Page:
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Sunday, April 21, 2024

Florida bill could hold local governments liable for removing Confederate monuments

Senate President Kathleen Passidomo reluctant to keep the initiative alive

Confederate memorial monument known as “Old Joe” pictured at Oak Ridge Cemetery on Wednesday, Feb. 14, 2024.
Confederate memorial monument known as “Old Joe” pictured at Oak Ridge Cemetery on Wednesday, Feb. 14, 2024.

The Senate Community Affairs Committee was stunned into silence after gathering Feb. 6 to discuss a bill aimed to preserve history where it was met with racist remarks during public testimony. 

Sen. Alexis Calatayud, R-Miami, posed a question to the man stationed at the lectern. 

“The need to push white supremacy is what I heard,” she said in the meeting. “So, I just want to clarify that is your intent in your public testimony today.” 

There was no pause before his response.

“Yes, it was,” the commenter said. 

Senate Bill 1122 — cited as the “Historic Florida Monuments and Memorials Protection Act” — was filed by Sen. Jonathan Martin, R-Fort Myers, in December 2023. If enacted, it would protect historic monuments and memorials from removal, holding local governments legally liable for enforcing ordinances or rules around those withdrawals.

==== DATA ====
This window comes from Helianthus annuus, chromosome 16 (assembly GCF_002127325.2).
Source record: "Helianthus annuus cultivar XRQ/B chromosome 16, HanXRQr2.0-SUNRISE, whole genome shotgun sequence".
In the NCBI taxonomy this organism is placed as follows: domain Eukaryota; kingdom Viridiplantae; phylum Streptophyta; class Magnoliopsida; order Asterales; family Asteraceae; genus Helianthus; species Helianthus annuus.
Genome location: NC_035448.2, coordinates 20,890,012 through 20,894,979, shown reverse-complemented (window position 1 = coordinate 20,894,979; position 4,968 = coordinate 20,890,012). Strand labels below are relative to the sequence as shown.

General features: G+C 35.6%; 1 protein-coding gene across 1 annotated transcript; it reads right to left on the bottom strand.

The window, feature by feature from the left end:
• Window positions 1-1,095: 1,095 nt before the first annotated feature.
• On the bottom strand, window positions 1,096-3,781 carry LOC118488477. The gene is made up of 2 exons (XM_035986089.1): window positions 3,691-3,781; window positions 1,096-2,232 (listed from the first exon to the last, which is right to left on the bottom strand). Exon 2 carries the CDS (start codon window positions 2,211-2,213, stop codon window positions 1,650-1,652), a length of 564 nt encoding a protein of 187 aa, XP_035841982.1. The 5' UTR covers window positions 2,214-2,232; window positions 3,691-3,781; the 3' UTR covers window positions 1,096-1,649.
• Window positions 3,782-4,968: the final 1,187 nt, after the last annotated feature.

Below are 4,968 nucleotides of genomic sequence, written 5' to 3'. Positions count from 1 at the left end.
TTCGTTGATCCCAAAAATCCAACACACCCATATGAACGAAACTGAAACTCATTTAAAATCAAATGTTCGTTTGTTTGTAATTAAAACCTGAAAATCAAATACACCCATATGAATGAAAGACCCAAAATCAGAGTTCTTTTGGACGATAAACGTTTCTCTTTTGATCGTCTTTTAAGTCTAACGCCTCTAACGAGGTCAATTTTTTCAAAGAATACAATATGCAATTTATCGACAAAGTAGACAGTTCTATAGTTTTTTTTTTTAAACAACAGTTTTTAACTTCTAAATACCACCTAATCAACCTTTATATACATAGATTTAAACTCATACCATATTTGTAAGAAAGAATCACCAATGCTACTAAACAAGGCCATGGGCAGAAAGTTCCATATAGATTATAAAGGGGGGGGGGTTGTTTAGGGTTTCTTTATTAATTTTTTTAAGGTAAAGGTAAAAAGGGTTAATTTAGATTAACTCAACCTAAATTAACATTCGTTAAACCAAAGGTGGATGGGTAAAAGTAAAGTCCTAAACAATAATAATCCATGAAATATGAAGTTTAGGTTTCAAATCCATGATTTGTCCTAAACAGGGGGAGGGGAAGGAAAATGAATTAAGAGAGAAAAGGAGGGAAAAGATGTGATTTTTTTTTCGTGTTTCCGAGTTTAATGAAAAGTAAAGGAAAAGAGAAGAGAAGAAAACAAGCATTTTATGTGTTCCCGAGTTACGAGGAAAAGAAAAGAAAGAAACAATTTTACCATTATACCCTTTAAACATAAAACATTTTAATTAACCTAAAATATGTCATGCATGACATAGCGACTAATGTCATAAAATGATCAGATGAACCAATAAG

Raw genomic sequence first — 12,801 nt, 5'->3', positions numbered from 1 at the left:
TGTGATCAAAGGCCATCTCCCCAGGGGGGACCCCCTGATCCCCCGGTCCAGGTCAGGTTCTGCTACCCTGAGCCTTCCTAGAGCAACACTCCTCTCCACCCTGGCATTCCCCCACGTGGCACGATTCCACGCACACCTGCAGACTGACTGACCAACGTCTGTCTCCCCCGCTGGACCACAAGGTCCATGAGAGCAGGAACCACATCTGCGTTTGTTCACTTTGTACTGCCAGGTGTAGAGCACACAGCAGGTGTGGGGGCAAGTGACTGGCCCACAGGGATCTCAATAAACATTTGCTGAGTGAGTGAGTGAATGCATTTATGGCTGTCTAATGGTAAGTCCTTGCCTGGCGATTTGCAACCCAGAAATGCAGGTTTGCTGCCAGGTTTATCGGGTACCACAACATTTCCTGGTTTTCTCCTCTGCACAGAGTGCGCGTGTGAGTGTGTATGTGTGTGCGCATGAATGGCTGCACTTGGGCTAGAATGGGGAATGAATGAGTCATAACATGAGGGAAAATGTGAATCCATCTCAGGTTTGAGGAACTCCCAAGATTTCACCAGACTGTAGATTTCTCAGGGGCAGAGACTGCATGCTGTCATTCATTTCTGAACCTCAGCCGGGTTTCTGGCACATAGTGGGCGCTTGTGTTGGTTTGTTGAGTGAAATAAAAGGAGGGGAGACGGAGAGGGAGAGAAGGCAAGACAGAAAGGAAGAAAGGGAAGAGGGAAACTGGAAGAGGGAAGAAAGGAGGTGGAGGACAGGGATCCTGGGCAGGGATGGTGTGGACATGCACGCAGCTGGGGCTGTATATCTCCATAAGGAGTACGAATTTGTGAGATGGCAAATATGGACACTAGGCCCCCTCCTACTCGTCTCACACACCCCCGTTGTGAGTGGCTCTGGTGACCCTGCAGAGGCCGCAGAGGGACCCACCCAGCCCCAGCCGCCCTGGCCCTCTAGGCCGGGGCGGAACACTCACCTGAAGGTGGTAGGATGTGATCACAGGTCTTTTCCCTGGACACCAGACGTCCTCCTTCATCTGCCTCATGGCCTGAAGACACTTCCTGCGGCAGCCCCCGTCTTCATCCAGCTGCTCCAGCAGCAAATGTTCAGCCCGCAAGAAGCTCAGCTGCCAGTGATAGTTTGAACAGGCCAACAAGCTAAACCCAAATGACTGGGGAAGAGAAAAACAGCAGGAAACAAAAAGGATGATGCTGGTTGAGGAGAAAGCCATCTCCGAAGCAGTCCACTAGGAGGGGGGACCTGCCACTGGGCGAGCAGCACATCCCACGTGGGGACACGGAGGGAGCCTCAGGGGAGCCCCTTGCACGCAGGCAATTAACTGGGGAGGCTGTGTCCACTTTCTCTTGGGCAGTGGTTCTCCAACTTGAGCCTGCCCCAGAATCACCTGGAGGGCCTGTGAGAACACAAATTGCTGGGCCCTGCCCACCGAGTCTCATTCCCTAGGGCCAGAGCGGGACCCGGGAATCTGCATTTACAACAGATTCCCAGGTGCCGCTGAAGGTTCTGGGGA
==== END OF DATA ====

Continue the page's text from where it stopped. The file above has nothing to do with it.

While aimed to preserve “factual history” as a whole, the bill sparked debate over the protection or removal of Confederate displays. 

Local government officials could face a fine of up to $1,000 and potential civil lawsuits for ordering the removal of any display considered a historic monument or memorial under the bill. 

Gainesville formerly housed multiple remnants of the Confederacy, including a statue dubbed “Old Joe,” along with the Alachua County Public Schools District Office and an elementary school bearing the namesakes of Edmund Kirby Smith and J.J. Finley respectively. 

While those monuments have been removed and replaced, at least two still remain on public grounds in Alachua County, including the Stonewall Camp display and Sidney Lanier Center school. 

Multiple Republican senators condemned the open promotion of white supremacy during the Community Affairs Committee meeting. 

“I want the record to be perfectly clear the comments that I heard today… were vile, they were bigoted, they were racist and they are what is tearing our state apart,” said Sen. Jennifer Bradley, R-Fleming Island, in the meeting. 

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However, those same senators unanimously approved the bill, passing it to the Fiscal Policy Committee for further review.

The committee’s Democratic members walked out before the vote. 

Florida Student Power Network Civic Engagement Director Laura Munoz, who spoke against the initiative in the meeting, said public testimony was devastating and “absolutely terrifying.” 

“So, we see that there is an effort to make it seem like it’s about historical preservation, but it completely ignores the deeply needed racial healing in our communities,” she said.